Christians & The Credit Crunch
Kevin Moss 

 
Our TV screens are saturated with the latest reports of how much the banking bailout is going to cost us. The sheer scale of the figures involved makes our brains boggle, or leaves us hunting for the remote. Even prior to the latest announcement of a £100Bn deal, it has been estimated by reputable authorities that individual UK taxpayers are each underwriting £67,500 of this public sector debt.

 

Oddly, whilst the media focuses its energies on trumpeting the big, headline-grabbing numbers, there is a conspicuous lack of digging below the surface in order to ascertain whether all this speculative borrowing is either necessary or healthy for the nation’s long-term prosperity. With the BOE base rate reduced to 1.5%, inflation (CPI) at 4.1%, and the average deposit account yielding a net 2.88%, it is all-too evident how this method of managing the economy affects savers. Perhaps the aim in the short term is to make the UK attractive to borrowers and profligate spenders only – a difficult view to endorse when one considers the huge long-term savings deficit that already afflicts our financial capability in retirement.

 

The unquestioned mantra appears to be, that in such straitened circumstances, the only appropriate thing to do is to borrow more. This rationale seems to contradict basic Scriptural principle, where a far more careful approach to borrowing is inculcated. The sobering fact is that we are in this mess because those who write the textbooks, and who make the big decisions which affect all of us, have largely abandoned anything resembling a Christian worldview.

 

The writer of Proverbs says, “There is a way which seems right to a man, but in the end it leads to death.” Here we have the basic principle that there are right and wrong ‘ways’, that our choices in this life have an ethical dimension, they result in consequences – both now, and in eternity. Our leaders have chosen to believe that there are no ethical dimensions or consequences, and it shows.

 

The American economist, Milton Friedman, writing in 1998 about how America could avoid the Japanese slump said, “just print money”. A contemporary of his, Prof. Paul Krugman, expanded this idea, saying, “Don’t ask where the money would come from…it could and should simply be created…”

Any thoughtful person might be inclined to question this kind of thesis, because it flows out of a worldview where there are no consequences. Whereas ‘old school’ economists such as Adam Smith saw “God’s invisible hand” in the workings of the marketplace, Krugman sees no such thing. Speaking of the idea that “slumps are the price we pay for booms, that the suffering the economy experiences during a recession is a necessary punishment for the excesses of the previous expansion…”, he makes it clear that he rejects this concept of consequences in its entirety.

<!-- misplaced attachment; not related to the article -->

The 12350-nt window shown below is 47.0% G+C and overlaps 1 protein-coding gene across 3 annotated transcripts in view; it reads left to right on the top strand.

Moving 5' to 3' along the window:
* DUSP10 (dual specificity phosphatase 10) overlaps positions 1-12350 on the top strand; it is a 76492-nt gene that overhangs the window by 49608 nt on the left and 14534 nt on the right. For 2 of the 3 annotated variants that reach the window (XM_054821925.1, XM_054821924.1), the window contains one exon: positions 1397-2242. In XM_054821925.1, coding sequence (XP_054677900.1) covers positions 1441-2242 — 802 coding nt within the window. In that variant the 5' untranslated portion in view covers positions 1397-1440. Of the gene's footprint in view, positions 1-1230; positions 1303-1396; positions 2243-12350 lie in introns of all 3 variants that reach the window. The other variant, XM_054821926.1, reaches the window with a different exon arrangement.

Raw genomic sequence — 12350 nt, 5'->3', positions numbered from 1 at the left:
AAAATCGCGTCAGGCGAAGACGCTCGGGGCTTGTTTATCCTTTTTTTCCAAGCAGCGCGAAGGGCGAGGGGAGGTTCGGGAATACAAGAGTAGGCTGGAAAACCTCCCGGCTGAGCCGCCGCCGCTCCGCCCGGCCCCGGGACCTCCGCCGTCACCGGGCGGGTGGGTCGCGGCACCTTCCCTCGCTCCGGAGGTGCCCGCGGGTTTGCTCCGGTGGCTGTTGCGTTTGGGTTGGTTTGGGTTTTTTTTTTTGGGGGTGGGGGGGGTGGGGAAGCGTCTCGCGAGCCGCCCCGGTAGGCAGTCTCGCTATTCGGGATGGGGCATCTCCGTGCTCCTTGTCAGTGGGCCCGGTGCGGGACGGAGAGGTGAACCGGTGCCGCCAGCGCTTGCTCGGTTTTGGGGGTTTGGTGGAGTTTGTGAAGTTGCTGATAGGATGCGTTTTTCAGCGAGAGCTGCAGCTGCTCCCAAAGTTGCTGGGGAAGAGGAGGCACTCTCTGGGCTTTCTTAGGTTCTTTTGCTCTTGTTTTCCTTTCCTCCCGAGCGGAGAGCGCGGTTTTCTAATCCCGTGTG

Krugman’s ‘Neo-Keynesian’ economics are pervasive and attractive to the secular mind.   Its devotees enjoy the satisfaction of “spending our way out of recession” without the discipline of fiscal prudence during times of prosperity. It is specifically due to this belief system that our nation finds itself in hock at a time when the coffers are empty.

 

Let’s be clear about the matter. In the same way that the secularist agenda has emptied science of an attitude of careful stewardship, engendered by an appreciation of its Creator, the same worldview has done a remarkably similar job on global finance. It is appropriate for Christians to critique this philosophy. After all, our Lord labels the leaders of his day as “blind guides” and exhorts his listeners not to follow them.

 

Unfortunately for our short-termist, historically-uninformed politicians, there are consequences, however. Schaeffer draws attention to one in ‘How should we then live?’ where, having reflected on the way in which westernised populations become acclimatised to affluence, he predicts with chilling accuracy the impact of economic breakdown on a society which is no longer concerned about civil

liberties. If we cannot have our new ipods and other trinkets, how easily we are able to embrace even the most counter-intuitive or draconian measures taken by our leaders if they hold out at least the appearance of relief from financial discomfort.   It is the appearance of relief from discomfiting consequences that drives current policies.

 

And there is another aspect hinted at in the Bible. The writer of Proverbs says, “The rich rule over the poor, and the borrower is servant to the lender.” There is a real sense in which those who are in debt become the servants of others: the Government’s initiatives make involuntary debtors of us all, increasing their control over us, restricting our choice and mortgaging the future. Paying for these policies goes way beyond taxes.

 

~ Kevin Moss, Newsletter February 2009

 

Kevin is a member of Highfields Church, Cardiff and Director of 2020, a national Independent Financial Advice network.

 

· Proverbs 14:12

· Investor’s Business Daily, 11/09/1998

· Financial Times, 20/01/1999

· ‘The Hangover Theory’, 04/12/1998

· Matt. 15:14

· Proverbs 22:7

  

Kevin Moss, 09/02/2009